AGREEMENT OF SUBJECT AND VERB: Is it Singular or Plural?
How to Make a Verb and Its Subject Agree in Number
It is easy to make a verb agree in number with its subject. Common errors occur when a writer mistakes the wrong word for the subject, or because the writer analyzes the subject incorrectly. Here is a cheat sheet of common errors and their corrections.
TIP # 1: Words between the Subject and the Verb. When we have words intervening between the subject and the verb, the careless writer sometimes makes the verb agree with the real subject, instead of the nearest noun.
Wrong: The resourcefulness of business women and teachers have already overcome many problems.
Right: The resourcefulness of business women and teachers has already overcome many problems.
TIP # 2: The Subject Following the Verb. When the subject follows the verb, instead of preceding it, make sure the verb agrees with the subject.
Wrong: In my bank statement is given the security, rate of interest, and terms of payment.
Right: In my bank statement are given the security, rate of interest, and terms of payment.
Better: The security, rate of interest, and terms of payment are in my bank statement.
Wrong: The tennis racquet consists of a frame in which is mounted two loop holes.
Right: The tennis racquet consists of a frame in which are mounted two loop holes.
Better: Two loop holes are mounted in the frame of the tennis racquet.
TIP # 3: After the expletive there, the verb is singular if the subjectwhich follows the verbis singular; it is plural, if the subject is plural.
Right: There was an unavoidable delay in printing the reports.
Right: There were unavoidable delays in printing the reports.
TIP # 4: Expressions like "one of the best." In a relative clause following expressions such as one of the best, the first of many, and the like, the verb is plural because the relative clause refers to the class as a whole, not to the one element of the class.
Wrong: One of the greatest questions that is before the American people is the problem of taxes.
Right: One of the greatest questions that are before the American people is the problem of taxes.
TIP # 5: Expressions Introduced by Together With, As Well As, In Addition To, After. Connectives like together with, as well as, in addition to, and after, do not affect the number of the subject. The verb agrees with the word or words to which the expression introduced by these connectives is affixed.
Wrong: The low price of the dress, together with its durability, make it very fashionable.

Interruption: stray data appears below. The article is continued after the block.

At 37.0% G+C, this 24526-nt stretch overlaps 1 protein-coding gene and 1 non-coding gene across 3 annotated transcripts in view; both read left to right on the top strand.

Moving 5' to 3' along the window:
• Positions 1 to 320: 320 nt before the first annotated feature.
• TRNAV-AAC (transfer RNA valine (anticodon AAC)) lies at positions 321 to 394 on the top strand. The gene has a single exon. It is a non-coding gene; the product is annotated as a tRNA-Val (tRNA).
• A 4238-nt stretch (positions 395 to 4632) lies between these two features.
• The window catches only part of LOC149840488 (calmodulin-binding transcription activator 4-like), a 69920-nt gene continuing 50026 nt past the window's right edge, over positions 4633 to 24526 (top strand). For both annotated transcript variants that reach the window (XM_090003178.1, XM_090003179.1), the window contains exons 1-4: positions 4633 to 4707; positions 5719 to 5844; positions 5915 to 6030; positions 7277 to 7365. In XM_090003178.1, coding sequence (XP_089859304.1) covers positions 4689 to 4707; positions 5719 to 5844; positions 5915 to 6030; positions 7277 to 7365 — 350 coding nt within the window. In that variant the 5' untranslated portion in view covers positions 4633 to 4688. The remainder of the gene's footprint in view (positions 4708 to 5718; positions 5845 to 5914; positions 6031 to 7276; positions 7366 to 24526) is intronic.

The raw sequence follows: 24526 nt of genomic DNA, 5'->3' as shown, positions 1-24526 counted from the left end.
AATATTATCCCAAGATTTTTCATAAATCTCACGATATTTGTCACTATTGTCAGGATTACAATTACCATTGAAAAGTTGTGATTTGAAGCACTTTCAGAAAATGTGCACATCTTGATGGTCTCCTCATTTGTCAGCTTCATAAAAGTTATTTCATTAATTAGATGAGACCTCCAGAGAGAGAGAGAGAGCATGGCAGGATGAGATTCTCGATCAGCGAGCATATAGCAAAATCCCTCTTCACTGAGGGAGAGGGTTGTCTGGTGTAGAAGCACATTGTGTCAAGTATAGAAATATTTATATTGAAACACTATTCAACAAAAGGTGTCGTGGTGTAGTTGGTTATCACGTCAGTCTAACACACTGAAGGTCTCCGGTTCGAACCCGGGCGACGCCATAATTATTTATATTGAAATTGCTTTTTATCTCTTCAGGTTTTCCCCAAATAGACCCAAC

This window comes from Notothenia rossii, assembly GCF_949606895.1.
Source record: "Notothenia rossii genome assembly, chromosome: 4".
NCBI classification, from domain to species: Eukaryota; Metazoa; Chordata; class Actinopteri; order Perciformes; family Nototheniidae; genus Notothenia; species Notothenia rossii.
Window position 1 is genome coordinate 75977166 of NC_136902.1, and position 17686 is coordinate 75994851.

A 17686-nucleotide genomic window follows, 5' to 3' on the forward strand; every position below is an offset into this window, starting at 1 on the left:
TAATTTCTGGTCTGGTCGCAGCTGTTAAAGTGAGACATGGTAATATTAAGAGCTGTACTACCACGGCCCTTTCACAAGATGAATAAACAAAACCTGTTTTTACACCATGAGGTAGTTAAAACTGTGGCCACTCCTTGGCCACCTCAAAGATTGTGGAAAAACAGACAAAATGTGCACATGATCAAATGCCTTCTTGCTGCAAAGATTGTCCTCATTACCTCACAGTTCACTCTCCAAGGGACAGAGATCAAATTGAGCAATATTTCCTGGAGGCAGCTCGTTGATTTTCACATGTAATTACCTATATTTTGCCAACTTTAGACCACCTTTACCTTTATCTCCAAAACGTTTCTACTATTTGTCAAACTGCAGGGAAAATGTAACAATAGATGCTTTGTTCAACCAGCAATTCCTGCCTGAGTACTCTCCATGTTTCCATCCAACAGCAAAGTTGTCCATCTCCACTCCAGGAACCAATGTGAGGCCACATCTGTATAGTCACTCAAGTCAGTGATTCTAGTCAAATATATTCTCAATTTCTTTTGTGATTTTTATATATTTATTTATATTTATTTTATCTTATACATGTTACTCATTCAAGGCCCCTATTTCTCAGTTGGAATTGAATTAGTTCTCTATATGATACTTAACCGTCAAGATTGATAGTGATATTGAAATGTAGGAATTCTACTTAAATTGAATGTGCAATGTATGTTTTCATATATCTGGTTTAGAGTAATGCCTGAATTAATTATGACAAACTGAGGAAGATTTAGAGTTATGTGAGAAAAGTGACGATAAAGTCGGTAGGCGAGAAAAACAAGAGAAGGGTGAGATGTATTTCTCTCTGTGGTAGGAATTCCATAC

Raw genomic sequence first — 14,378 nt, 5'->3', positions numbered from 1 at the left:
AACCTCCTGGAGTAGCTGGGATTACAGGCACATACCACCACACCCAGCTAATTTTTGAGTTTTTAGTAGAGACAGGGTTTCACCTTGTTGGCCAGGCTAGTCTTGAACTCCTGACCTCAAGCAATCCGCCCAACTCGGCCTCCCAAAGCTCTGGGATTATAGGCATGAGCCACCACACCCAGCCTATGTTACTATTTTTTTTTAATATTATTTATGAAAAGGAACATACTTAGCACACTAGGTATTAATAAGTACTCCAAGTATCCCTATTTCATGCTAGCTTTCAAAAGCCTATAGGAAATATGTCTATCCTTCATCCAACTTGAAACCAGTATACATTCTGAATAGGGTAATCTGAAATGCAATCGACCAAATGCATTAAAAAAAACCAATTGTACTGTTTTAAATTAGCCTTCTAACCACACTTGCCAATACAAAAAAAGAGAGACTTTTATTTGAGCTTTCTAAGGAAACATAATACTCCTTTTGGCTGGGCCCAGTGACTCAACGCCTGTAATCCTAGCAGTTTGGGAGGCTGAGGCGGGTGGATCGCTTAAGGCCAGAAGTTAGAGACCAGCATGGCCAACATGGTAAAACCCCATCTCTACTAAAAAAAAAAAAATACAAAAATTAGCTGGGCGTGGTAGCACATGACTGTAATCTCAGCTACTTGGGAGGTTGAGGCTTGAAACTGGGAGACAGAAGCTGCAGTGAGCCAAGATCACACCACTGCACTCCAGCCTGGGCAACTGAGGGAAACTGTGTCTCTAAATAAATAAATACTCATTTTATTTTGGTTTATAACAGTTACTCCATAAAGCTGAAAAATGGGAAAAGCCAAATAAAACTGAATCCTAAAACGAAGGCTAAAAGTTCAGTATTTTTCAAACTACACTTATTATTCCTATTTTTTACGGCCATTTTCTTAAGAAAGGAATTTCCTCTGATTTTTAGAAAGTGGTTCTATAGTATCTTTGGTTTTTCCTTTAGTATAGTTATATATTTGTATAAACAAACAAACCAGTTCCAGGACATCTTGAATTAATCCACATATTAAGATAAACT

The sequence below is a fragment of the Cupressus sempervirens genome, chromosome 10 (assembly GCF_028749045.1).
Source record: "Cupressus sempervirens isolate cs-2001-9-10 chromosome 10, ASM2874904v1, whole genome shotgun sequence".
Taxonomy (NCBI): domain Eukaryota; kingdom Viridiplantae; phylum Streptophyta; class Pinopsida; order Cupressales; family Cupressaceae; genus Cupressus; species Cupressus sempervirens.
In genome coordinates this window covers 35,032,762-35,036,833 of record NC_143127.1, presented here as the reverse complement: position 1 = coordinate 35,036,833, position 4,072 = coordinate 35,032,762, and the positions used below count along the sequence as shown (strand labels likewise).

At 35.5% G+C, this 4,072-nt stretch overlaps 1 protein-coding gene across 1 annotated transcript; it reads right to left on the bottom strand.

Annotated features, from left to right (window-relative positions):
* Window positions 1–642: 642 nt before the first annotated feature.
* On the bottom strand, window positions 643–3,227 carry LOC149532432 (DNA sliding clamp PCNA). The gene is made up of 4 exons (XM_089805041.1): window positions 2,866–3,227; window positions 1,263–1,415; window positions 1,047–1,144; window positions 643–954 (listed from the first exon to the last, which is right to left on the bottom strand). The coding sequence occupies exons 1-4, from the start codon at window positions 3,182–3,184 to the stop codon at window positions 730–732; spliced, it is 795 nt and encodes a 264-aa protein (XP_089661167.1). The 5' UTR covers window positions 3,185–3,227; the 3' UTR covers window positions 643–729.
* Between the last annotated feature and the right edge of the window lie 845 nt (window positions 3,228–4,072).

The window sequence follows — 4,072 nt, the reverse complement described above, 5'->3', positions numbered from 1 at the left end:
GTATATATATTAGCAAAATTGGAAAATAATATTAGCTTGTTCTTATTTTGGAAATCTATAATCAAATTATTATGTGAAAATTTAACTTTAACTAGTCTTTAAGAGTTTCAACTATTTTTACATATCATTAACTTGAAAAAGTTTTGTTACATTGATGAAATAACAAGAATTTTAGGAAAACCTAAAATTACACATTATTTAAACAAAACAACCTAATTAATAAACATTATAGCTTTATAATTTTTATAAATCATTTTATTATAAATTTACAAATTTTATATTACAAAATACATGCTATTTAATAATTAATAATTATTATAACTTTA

Right: The low price of the dress, together with its durability, makes it very fashionable.
Right: The low price of the dress and its durability make it very fashionable.
Wrong: A report of the Council meeting, as well as a list of the new officers, are printed on the second page.
Right: A report of the Council meeting, as well as a list of the new officers, is printed on the second page.
Tip #6: None. If you use the word "none" as the subject, you can use a singular or a plural verb; the choice depends on the meaning.
Right: None of the players have arrived.
Right: None of the milk was spilled.
Some writers always use a singular verb after none. This is the older practice and is still correct, but it is better to follow the example above.
Tip #7: EitherOr, NeitherNor. With a compound subject whose members are connected by eitheror, neither nor, use a singular verb if the separate units are singular; use a plural verb if the units are plural.
Right: Either the computer or the harddrive is (not are) defective.
Right: Neither the writers nor the publishers were responsible.
When one member of the subject is singular and the other is plural, make the verb agree with the nearer noun.
Right: Neither the bus nor the occupants were injured.
However, sometimes it is better to avoid this construction by rephrasing the sentence: "Both the bus and the occupants were uninjured."
TIP #8: Compound Subject Connected by And. A compound subject whose members are connected by and takes a plural verb.
Right: Rapidity and accuracy in using this computer are acquired only by steady practice.
TIP #9: Each, Every, Everybody, Anybody. When one of the pronouns everybody, anybody, everyone, anyone, and the like, or a word or series of words introduced by each or every, is used as the subject, use a singular verb.
Right: Everybody in the audience was (not were) not scared.
Right: Every man, woman, and child is (not are) invited to the play.
TIP #10: Collective Nouns. If a sentence has a collective noun as the subject, then use a singular verb when the group is regarded as a unit; use a plural verb when the action involves individual members of the group.
Right: The group has declined the party invitation.
Right: The audience are asked to invite their friends.
Right: The jury is in session.
Right: The jury are unable to agree on a verdict.
This rule, however, is not firmly observed. The tendency is to use the singular verb except in cases where it is visibly irrational. In the last sentence above, the singular verb is would be allowed; but in the second, is requested would not express the exact idea.
TIP #11: Singular Subject and Plural Predicate Noun (or Vice Versa). When the subject is singular and the predicate noun is plural, or vice versa, the verb agrees with the subject, not with the predicate noun.
Right: The best time for sleep is (not are) after I have watched a T.V. show.
Right: Our many successful graduates are (not is) excellent examples of how to succeed in life.
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